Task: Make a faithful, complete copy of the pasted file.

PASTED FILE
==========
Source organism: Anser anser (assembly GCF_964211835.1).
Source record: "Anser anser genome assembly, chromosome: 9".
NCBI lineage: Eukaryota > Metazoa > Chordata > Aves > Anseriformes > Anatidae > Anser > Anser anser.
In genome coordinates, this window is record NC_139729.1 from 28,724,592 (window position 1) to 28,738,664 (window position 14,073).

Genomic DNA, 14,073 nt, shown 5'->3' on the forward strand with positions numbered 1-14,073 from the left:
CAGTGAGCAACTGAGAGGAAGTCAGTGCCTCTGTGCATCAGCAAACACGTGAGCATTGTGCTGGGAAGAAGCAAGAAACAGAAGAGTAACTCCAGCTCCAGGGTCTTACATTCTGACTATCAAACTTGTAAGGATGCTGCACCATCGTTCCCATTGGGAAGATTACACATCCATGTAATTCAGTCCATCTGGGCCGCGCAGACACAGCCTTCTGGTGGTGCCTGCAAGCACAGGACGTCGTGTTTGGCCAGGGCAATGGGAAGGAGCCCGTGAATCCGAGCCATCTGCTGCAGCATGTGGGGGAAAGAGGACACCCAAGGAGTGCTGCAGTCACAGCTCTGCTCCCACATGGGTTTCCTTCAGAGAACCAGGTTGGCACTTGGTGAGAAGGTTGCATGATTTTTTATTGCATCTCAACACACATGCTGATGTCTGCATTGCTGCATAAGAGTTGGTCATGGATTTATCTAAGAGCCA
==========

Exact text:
Source organism: Anser anser (assembly GCF_964211835.1).
Source record: "Anser anser genome assembly, chromosome: 9".
NCBI lineage: Eukaryota > Metazoa > Chordata > Aves > Anseriformes > Anatidae > Anser > Anser anser.
In genome coordinates, this window is record NC_139729.1 from 28,724,592 (window position 1) to 28,738,664 (window position 14,073).

Genomic DNA, 14,073 nt, shown 5'->3' on the forward strand with positions numbered 1-14,073 from the left:
CAGTGAGCAACTGAGAGGAAGTCAGTGCCTCTGTGCATCAGCAAACACGTGAGCATTGTGCTGGGAAGAAGCAAGAAACAGAAGAGTAACTCCAGCTCCAGGGTCTTACATTCTGACTATCAAACTTGTAAGGATGCTGCACCATCGTTCCCATTGGGAAGATTACACATCCATGTAATTCAGTCCATCTGGGCCGCGCAGACACAGCCTTCTGGTGGTGCCTGCAAGCACAGGACGTCGTGTTTGGCCAGGGCAATGGGAAGGAGCCCGTGAATCCGAGCCATCTGCTGCAGCATGTGGGGGAAAGAGGACACCCAAGGAGTGCTGCAGTCACAGCTCTGCTCCCACATGGGTTTCCTTCAGAGAACCAGGTTGGCACTTGGTGAGAAGGTTGCATGATTTTTTATTGCATCTCAACACACATGCTGATGTCTGCATTGCTGCATAAGAGTTGGTCATGGATTTATCTAAGAGCCA